CINCINNATI -- This is quite the year of change at design/build firm DEI Incorporated.
On the heels of a new revamped branding initiative, DEI Incorporated Founder Richard Grow is now looking ahead and has promoted Executive Vice President of Sales Ned Compton to president.
In his new position, Compton will run DEI's day-to-day operations while Grow will assume the role of chairman.
Making the move to chairman doesn't mean Grow will be slowing down any--in fact focusing on DEI's strategic plans may have him busier than ever.
"Far from having less activity it's a shift to a different activity where I can really take the time to hone in on our strategic growth by building relationships with larger potential clients and reaching out to business partners," said Grow. "Although I will remain strategically involved in the company, Ned has proven himself more than capable to handle the day-to-day operations."
"Richard's faith in me means a lot knowing that he built DEI from the ground up," said Compton. "I plan to continue DEI's growth and take our business to the next level. Our recent branding campaign is only the beginning of the new DEI."
Finding a successor from within is just part of the DEI culture says Grow. Over 20 years ago he and his wife Cynthia set out to launch a company that would make a difference in helping financial institutions turn projects into growth opportunities.
"We got into this business to provide an efficient and unique design and construction solution for the financial industry and what we've accomplished so far has far exceeded our expectations," said Grow. "We've been able to do that because we treat our employees as our number one client. We keep them happy so they in turn can go above and beyond for clients."
Some of the many perks enjoyed by staffers include massage beds; weekly haircuts, manicures and pedicures; on-site personal trainers; and paid bonuses of up to 15% of staffers' income based on the company's performance. Grow says turnover is less than 10% and most of the attrition comes from staffers moving away. Teamwork First
Grow adds that the 80 DEI staffers' ability to see the big picture beyond just their particular division is one of the company's greatest strengths. "We all come together as a very loyal group to have fun while working hard to exceed the expectations of our clients," said Grow.
The importance of fun, teamwork and loyalty is not lost on Compton, who briefly played for the National Football League's Cleveland Browns as a wide receiver until an injury led to a shift in career gears. "I very much believe in a team concept that goes back to my younger days in athletics. Some of the best decisions have come from group ideas and recommendations," said Compton. "I believe in finding good people, equipping them with what they need to do a good job and trusting them to do it. My management style is basically as a coordinator to ensure employees know and understand their job and are empowered to do it." Compton joined DEI after working in the banking industry for 20 years and the construction industry for seven years. He held the titles of president, CEO and chairman with Van Wert National Bank and then Community First Bank and Trust and vice president of Compton Construction Inc., all of which allowed him to gain extensive first-hand knowledge of both industries.
According to Grow, this inside view of both the banking and construction fields lends to Compton's outlook for business management. Since joining the firm five years ago as the executive vice president of sales, DEI sales have increased by 250%.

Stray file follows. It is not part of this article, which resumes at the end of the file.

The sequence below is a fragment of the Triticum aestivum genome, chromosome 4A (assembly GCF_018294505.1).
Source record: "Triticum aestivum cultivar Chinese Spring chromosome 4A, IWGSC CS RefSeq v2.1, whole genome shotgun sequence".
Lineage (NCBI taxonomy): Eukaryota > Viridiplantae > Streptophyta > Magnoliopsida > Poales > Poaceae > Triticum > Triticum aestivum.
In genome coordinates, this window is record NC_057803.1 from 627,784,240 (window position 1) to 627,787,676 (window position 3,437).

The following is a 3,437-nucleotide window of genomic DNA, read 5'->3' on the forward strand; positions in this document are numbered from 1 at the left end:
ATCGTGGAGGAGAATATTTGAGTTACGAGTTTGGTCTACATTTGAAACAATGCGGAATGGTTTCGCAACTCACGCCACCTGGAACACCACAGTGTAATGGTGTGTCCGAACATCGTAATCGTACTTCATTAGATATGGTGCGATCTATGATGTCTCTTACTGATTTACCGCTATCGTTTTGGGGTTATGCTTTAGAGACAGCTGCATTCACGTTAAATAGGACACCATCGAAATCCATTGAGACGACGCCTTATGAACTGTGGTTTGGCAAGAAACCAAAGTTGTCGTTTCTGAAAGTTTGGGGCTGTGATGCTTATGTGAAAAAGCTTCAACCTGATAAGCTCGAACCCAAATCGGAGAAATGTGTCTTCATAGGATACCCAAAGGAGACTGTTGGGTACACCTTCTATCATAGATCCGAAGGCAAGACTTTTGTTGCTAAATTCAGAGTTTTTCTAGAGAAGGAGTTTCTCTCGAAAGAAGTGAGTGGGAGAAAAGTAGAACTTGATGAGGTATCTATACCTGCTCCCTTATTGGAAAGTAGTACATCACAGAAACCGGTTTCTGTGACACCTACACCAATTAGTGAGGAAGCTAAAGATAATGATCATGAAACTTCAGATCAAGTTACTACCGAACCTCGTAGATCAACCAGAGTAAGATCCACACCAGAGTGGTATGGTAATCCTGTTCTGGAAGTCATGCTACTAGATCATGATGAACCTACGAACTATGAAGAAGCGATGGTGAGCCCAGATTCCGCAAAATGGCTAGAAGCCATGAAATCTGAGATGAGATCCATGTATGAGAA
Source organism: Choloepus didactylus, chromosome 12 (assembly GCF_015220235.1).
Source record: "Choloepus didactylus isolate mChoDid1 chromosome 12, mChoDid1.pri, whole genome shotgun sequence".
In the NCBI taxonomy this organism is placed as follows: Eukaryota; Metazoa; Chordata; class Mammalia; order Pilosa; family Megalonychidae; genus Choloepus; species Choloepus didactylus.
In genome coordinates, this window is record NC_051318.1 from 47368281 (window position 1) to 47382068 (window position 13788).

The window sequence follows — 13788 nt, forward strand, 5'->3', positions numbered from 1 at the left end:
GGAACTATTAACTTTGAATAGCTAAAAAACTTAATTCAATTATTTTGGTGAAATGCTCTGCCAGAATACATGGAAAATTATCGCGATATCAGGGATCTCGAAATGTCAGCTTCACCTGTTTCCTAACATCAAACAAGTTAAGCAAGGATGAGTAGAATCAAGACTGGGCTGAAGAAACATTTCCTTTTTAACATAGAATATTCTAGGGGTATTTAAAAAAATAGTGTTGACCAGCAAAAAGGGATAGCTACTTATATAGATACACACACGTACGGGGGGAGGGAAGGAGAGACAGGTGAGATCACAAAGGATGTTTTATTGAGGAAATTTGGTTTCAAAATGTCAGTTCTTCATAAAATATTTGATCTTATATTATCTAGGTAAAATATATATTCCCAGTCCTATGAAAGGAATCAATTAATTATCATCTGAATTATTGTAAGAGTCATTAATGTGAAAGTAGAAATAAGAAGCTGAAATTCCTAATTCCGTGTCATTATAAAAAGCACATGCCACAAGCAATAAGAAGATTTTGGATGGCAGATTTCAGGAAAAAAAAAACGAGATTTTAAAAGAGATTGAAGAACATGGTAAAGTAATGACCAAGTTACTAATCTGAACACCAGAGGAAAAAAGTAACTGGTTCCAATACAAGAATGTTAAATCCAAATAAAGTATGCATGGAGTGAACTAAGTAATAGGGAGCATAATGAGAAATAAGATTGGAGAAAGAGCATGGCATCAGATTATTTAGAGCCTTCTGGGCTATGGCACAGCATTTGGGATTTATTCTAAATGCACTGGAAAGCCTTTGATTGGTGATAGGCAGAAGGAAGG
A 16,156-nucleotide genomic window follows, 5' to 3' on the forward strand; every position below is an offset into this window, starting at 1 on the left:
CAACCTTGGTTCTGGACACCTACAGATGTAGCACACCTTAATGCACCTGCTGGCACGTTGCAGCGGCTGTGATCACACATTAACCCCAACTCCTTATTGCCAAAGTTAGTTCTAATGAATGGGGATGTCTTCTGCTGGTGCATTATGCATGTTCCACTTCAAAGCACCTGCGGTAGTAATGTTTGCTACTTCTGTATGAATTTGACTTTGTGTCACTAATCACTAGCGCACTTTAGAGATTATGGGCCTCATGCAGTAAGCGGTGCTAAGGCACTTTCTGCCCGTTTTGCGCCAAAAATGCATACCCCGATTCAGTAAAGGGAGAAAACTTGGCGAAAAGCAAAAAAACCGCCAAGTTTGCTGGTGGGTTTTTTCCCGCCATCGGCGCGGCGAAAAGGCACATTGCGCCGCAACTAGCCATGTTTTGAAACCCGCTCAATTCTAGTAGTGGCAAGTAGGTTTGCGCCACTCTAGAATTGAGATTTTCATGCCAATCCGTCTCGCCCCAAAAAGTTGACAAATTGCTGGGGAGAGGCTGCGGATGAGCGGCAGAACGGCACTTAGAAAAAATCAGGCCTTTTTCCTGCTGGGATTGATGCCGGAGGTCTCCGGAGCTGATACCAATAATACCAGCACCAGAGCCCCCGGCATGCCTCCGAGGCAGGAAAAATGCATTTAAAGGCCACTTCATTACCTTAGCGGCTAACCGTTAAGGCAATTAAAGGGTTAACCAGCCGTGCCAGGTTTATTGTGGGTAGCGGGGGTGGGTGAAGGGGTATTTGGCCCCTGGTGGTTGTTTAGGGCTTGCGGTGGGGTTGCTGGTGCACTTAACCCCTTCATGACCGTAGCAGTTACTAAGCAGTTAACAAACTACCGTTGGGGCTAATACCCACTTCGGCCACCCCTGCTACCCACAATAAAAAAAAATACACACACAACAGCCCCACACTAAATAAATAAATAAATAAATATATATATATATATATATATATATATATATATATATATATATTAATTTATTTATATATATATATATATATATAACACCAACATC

"We create sales environments by incorporating all aspects of facility planning, from site search and selection, strategic analysis and planning through architecture, construction, interior design, branding and retail concept design. At DEI, we design and build to grow our clients' business," said Compton.
Having recently re-branded, Compton adds he's committed to maintaining DEI's new brand image and status as an industry leader. Compton and the DEI management team are now reviewing the firm's current business model to ensure DEI is efficient and operating to its fullest potential.
"Overall everyone is very positive. There are a lot of great people here and there is so much excitement with maybe a little nervousness about what's ahead and that is natural," said Compton. "I am intensely competitive. Our business, it really is win or lose--if we start out as one of 10 firms being considered by a client and we make the final two--only one walks away with a client."
In his first address as president, Compton detailed DEI's strategic vision of tripling its size within five to seven years.
"We want to continue to do what we do well--paying attention to that design excellence for financial facilities while taking it into a larger market with bigger clients and creating bigger buildings," said Compton. "It is important that we don't lose sight of our fundamental strengths but rather build on them and tool everything--our Web site, marketing collateral, inside sale support system--all toward growth." As competitive as he is people may be surprised to learn Compton is a Food Network guy who enjoys cooking for friends and family.
"I'm an Emeril fan and love cooking any type of seafood or making chili, there is something about having something stewing in a pot and filling the house with the scent," said Compton. "Really I'm just your typical husband and father who enjoys his family, friends, sports and likes to kick back doing some landscaping or cooking."
As for Grow, in addition to his strategic planning duties, he's also busy managing his two restaurants that serve the best in American cuisine: Mesh in West Chester, Ohio and Necter in James Island, South Carolina. --firstname.lastname@example.org